colleges  universities  education  schools  schooling  deschooling  unschooling  hierarchy  inequality  economics  capitalism  elitism  highered  highereducation 
november 2018 by robertogreco
College campuses are far from radical | The Outline
"If you have considerable time on your hands and wish to see just what kind of leftists run universities, go to the graduate school and propose unionizing Research Assistants, Teaching Assistants, and other itinerant quasi-employees. You’ll discover quickly that senior faculty — the same ones who can’t wait to show you their picture with Tom Hayden or some other talisman of progressive cred — turn into staunch capitalists in a hurry.

For the less adventurous, skip grad school and read up on the last two decades in which universities have been forced into the same “run it like a business” model that ruins every public good in this country. This is usually, if not exclusively, driven by GOP political appointees (as trustees) or vengeful GOP state legislative majorities looking to cut spending and score cheap political points with their constituents by showin’ them college boys the what-for.

Administrative bloat — the plague of Dean-lets with highly-paid, nebulous titles like “Associate Dean of Library Engagement” that materialize out of nowhere — is real, and decision-making has become increasingly autocratic. Higher ups push for short-term results like CEOs trying to juice a quarterly earnings report, long-term consequences be damned. “Consultants” making twice faculty salaries for a few weeks of work appear and disappear mysteriously. Constant campaigns for “retention” — a code word for keeping students enrolled and paying tuition at all costs — push faculty toward grade inflation and dumbing-down. Expenses (read: labor costs) are forever squeezed, and demonstrably inferior products like online courses taught by some adjunct paid $2000 per semester are offered to Student-Customers happy to have them so long as they’re easy. More money is spent on administration and less is spent on instruction.

Not quite the organizing principles of an egalitarian commune. Sounds more like the business model of any mundane corporation in America.

Which brings us to the creep of corporate money into every aspect of university research and administration in the 21st Century — a fact that deals the Campus Commies premise a fatal blow. Nothing says “leftist hotbed” quite like Department of Biology, a Proud Partner of Monsanto. The cause for alarm, in fact, is that the direction of university teaching and research increasingly is dictated by donations from politically motivated billionaires and big corporations. If you believe that billions in donations from the Koch Brothers, Silicon Valley tech billionaires, and petrochemical companies is turning campuses ultra-liberal, you are beyond help. I don’t think Marx listed “aligning with corporate interests” as the final ideological step toward communism. None of this is to suggest that professors as a group should be more or less liberal, or that universities should be run more or less like businesses with corporate partners. The point is simply to illustrate the stupidity of the caricature of universities, faculty, and students as a barely-controlled gang of wild-eyed leftists. Were any of the incessant accusations from the right about the Ivory Tower true, campuses would be very different places to work and study. It is a febrile fantasy peddled to people who really enjoy yelling about things they don’t understand and who believe Kevin Sorbo films are documentaries."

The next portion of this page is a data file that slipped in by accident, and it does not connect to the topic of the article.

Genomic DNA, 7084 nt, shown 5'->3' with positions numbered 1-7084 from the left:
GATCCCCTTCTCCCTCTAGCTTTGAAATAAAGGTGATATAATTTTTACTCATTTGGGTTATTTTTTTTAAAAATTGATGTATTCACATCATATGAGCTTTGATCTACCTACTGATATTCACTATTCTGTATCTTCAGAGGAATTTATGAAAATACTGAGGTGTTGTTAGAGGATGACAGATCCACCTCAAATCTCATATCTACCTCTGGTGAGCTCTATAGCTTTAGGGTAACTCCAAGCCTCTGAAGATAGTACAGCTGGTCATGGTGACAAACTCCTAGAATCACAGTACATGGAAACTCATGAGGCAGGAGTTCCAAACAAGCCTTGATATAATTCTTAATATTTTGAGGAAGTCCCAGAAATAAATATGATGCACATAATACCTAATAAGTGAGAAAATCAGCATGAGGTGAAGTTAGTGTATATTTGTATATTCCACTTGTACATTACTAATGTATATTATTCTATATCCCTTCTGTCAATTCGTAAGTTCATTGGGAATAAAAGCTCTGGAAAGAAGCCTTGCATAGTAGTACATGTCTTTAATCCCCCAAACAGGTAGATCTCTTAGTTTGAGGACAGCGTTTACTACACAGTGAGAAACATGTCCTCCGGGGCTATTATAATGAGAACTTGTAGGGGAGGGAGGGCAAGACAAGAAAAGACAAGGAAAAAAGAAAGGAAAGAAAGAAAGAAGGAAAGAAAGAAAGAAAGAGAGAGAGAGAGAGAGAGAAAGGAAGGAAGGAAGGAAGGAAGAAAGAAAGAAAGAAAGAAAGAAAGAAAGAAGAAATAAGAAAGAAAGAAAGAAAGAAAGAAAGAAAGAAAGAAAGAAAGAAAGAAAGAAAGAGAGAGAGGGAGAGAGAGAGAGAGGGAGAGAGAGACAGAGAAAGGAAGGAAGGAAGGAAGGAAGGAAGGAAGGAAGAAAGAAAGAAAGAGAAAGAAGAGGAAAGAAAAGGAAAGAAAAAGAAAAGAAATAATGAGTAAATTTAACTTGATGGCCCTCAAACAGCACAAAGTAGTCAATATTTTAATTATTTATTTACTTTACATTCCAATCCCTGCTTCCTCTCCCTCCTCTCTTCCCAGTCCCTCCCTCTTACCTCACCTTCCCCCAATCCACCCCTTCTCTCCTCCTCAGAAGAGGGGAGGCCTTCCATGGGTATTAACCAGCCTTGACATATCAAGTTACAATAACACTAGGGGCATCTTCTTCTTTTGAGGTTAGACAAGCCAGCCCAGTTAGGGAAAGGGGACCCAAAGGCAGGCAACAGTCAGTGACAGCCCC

edburmila  2018  colleges  universities  academia  highered  highereducation  labor  politics  liberalism  capitalism  corporatism  leftists  conservatism 
november 2018 by robertogreco
We can’t educate our kids out of inequality
"Those who tout the advantages of a good education like to conjure an image of some future society full of educated professionals all working stable, fulfilling, and salaried jobs. But even the worst students can look around the world and see through this. They can see the economic instability facing most people, and they know that a good education won’t undo the vagaries of the gig economy, or replace the protections of a union. But, they’re told, if you do well enough in school, then hopefully you won’t have to worry about that stuff.

This false promise was more disheartening that any other realization I had while working with students. Unfair tests, confusing admissions policies, unequal schools — all that is bad but sadly unsurprising, so you can prepare yourself for it. On the other hand, I was not prepared to lie to students about how, if they just figured out trig functions, then everything would be OK.